Fake friends make you realize the value of real ones.
To avoid the toxicity of your fake friend, you can always choose to spend your time with the ones that you know have got your back; the ones that are honest with you without taking shots; the ones who are there for you, especially through the bad times.
When you’re more attentive to your real friends, you nonverbally show your preference for genuine and honest individuals.
Your fake friend might even be discouraged to continue with their behavior.
8. Talk To Your Other Friends About Them
There’s a chance if you notice something off about the way that your friend has been behaving, your other friends will have noticed it as well.
You can try bringing up the issue to your friends and ask for their opinions on the matter; they might know something about your fake friend that you didn’t, which makes it easier for you to forgive them.
Since you’re talking about your friend without them, it can be easy for it to become a gossip session or place to vent your frustrations.
A study has shown that instead of letting off anger, venting might encourage negative behavior — this time, with you. So try to keep the respect lest you become toxic yourselves.
9. Ask For Advice
If you’re unsure how to go about dealing with your friend, it can be helpful to ask for advice.
The words from a close friend, your family, even your fake friend’s relative might give you some perspective on your friend and the right thing to do.
There can also be times when the actions of a fake friend can cause some harm to your mental health.
Remember that your self-care should still be a priority in this situation.
There’s nothing wrong with reaching out to a professional to seek advice on how to deal with your emotions and navigate your feelings.
When you express your thoughts and feelings, you’re more able to see the problem clearly.
Toxicity and negativity can be damaging, so it’s best to deal with it as soon as you can before it ruins any more of your relationships.
10. Don’t Take It Personally
There are usually deep and personal reasons why fake people behave the way that they do — it might not even be about you.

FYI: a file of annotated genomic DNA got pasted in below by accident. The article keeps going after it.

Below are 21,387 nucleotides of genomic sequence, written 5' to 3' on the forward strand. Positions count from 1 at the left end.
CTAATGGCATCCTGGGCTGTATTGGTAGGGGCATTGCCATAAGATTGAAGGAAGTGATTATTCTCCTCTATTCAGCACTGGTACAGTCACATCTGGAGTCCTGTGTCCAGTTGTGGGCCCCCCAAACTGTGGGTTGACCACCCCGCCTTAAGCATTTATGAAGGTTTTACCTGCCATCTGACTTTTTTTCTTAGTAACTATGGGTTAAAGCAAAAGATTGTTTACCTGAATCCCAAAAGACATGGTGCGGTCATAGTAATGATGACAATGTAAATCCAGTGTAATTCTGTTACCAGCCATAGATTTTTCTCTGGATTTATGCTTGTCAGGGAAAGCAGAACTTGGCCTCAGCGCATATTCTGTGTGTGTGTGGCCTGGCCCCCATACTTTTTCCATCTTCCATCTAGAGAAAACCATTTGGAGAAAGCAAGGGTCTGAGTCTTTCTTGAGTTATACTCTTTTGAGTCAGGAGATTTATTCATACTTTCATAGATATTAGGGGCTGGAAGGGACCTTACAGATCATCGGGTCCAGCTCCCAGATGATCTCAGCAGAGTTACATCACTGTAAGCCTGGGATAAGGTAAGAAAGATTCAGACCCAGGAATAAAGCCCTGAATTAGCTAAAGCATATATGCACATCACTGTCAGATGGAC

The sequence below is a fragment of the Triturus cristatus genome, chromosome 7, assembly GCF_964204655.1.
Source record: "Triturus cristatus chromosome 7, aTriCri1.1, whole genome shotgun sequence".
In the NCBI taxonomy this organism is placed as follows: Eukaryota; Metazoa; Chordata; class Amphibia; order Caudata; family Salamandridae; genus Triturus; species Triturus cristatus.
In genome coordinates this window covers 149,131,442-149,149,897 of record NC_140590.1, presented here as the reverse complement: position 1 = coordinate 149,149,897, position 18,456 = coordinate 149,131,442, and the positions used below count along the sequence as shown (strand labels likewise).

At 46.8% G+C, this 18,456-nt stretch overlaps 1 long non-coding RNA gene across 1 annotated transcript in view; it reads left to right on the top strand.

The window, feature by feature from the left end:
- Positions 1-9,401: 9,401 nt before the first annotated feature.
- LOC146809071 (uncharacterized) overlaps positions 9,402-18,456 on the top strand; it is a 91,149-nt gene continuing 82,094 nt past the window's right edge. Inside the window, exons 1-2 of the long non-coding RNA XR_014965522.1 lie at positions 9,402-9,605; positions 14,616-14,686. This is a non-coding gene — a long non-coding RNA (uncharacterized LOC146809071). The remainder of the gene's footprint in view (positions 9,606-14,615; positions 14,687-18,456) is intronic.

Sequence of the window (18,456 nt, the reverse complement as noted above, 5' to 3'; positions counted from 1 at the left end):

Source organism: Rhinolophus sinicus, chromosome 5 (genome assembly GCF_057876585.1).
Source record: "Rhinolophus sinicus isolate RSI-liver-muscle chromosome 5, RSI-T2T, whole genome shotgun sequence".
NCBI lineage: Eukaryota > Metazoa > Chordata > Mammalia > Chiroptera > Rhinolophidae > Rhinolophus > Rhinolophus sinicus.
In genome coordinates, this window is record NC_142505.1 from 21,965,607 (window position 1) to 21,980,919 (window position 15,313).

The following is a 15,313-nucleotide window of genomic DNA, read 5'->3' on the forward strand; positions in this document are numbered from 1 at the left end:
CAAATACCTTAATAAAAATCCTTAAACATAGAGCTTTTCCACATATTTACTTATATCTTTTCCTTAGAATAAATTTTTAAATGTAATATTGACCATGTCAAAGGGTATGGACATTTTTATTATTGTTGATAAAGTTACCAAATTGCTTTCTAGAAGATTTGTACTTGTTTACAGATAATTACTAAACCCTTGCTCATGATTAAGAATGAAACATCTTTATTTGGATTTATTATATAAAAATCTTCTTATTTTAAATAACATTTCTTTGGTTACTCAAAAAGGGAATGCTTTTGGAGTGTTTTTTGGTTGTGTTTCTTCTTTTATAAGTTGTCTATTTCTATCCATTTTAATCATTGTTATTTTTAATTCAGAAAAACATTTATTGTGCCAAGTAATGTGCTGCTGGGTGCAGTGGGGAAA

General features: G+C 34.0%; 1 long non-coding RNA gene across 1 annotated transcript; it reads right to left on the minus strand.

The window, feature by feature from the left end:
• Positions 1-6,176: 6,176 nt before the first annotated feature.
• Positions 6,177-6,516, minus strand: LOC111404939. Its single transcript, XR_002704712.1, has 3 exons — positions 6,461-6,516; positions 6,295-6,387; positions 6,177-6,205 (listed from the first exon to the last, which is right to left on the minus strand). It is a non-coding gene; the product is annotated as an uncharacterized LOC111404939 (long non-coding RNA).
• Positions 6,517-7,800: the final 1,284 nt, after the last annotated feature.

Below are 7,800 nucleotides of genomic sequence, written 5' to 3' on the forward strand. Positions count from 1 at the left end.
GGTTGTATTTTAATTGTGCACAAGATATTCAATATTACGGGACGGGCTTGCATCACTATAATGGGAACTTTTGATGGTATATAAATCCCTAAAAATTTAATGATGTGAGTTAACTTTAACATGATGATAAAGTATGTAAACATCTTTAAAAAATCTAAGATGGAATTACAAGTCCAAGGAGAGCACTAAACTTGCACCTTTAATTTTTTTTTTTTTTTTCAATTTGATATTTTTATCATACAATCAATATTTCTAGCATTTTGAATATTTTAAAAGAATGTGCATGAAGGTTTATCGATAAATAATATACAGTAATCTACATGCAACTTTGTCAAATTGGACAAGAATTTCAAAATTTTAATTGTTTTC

They might have an insecurity about their identity that they want to cover up; or they don’t feel comfortable with themselves which is why they speak badly about other people behind their backs.
The unseen battles that people are fighting underscores the fact that you need to remain respectful and cool when you’re dealing with your friend who’s behaving in a fake way, no matter how annoying and frustrating they may be.
You never know what they might actually be going through.
11. Find New Friends
Ending your friendship may be the last resort and can feel almost like a breakup.
But if you are too bothered by the person, then it may be time to move on.
If all else fails, you can always make new friends with new people.
Try not to let your past experiences get the better of you — it might only hurt your chances of finding a new friend.
That’s why the best way to attract genuine pals is by being genuine and authentic yourself.
Be open to getting to know different people; you might be surprised with who you find.
You’re bound to find someone who matches your wavelength and reciprocates the respect.
It’s inevitable that you’re going to encounter a fake person in your life.
When it happens, and you’ve found yourself meeting them often, the most important thing that you can do is be respectful and don’t let the toxicity get the better of you.
Putting yourself first
Hey, Lachlan from Hack Spirit here.
What’s your number one goal at the moment?
Is it to buy that car you’ve been saving up for?
To finally start that side-hustle that’ll hopefully help you quit your 9-5 one day?
Or to take the leap and finally ask your partner to move in?
Whatever it is, you’re not going to get there, unless you’ve got a plan.
And even then…plans fail.
But I didn’t write this to you to be the voice of doom and gloom…
No, I’m writing this because I want to help you achieve the goals you’ve set.
I’ve recently been taking part in a workshop called Life Journal created by teacher and career coach Jeanette Brown.
Covering all the basics and more on what’s needed to reach your goals, Jeannette tackles everything from creating habits and new behavior patterns to putting your plans into action.
She doesn’t mess around – this workshop will require effort on your part but that’s the beauty of it – Jeanette has carefully designed it to put YOU in the driving seat of your life.
So…think back to that important goal I asked about at the start of this message.
How much do you want it?
Are you willing to put the effort in to get there?
If so, check out the workshop here.
If you do take part, I’d love to hear how your Life Journey goes!
All the best,